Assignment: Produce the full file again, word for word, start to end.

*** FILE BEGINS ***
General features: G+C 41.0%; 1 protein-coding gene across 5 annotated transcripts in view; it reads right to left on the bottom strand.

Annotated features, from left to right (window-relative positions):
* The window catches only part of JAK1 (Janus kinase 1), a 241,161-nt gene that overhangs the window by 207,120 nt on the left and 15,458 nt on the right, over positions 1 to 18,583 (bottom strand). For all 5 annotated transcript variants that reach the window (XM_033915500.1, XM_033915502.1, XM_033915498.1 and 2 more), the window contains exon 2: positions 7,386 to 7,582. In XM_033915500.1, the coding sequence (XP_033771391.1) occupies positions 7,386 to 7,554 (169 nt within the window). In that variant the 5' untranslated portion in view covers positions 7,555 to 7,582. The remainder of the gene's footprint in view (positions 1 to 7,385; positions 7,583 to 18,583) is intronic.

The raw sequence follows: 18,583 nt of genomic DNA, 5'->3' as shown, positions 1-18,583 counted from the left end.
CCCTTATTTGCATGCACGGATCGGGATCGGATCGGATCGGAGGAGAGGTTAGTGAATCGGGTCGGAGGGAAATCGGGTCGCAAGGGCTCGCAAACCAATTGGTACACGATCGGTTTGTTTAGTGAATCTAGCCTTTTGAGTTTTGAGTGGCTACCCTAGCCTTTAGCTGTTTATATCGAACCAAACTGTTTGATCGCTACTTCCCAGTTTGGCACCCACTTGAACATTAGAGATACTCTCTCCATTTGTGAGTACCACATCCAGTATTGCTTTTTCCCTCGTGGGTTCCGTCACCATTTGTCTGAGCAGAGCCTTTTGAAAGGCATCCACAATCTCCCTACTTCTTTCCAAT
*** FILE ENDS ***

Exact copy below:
General features: G+C 41.0%; 1 protein-coding gene across 5 annotated transcripts in view; it reads right to left on the bottom strand.

Annotated features, from left to right (window-relative positions):
* The window catches only part of JAK1 (Janus kinase 1), a 241,161-nt gene that overhangs the window by 207,120 nt on the left and 15,458 nt on the right, over positions 1 to 18,583 (bottom strand). For all 5 annotated transcript variants that reach the window (XM_033915500.1, XM_033915502.1, XM_033915498.1 and 2 more), the window contains exon 2: positions 7,386 to 7,582. In XM_033915500.1, the coding sequence (XP_033771391.1) occupies positions 7,386 to 7,554 (169 nt within the window). In that variant the 5' untranslated portion in view covers positions 7,555 to 7,582. The remainder of the gene's footprint in view (positions 1 to 7,385; positions 7,583 to 18,583) is intronic.

The raw sequence follows: 18,583 nt of genomic DNA, 5'->3' as shown, positions 1-18,583 counted from the left end.
CCCTTATTTGCATGCACGGATCGGGATCGGATCGGATCGGAGGAGAGGTTAGTGAATCGGGTCGGAGGGAAATCGGGTCGCAAGGGCTCGCAAACCAATTGGTACACGATCGGTTTGTTTAGTGAATCTAGCCTTTTGAGTTTTGAGTGGCTACCCTAGCCTTTAGCTGTTTATATCGAACCAAACTGTTTGATCGCTACTTCCCAGTTTGGCACCCACTTGAACATTAGAGATACTCTCTCCATTTGTGAGTACCACATCCAGTATTGCTTTTTCCCTCGTGGGTTCCGTCACCATTTGTCTGAGCAGAGCCTTTTGAAAGGCATCCACAATCTCCCTACTTCTTTCCAAT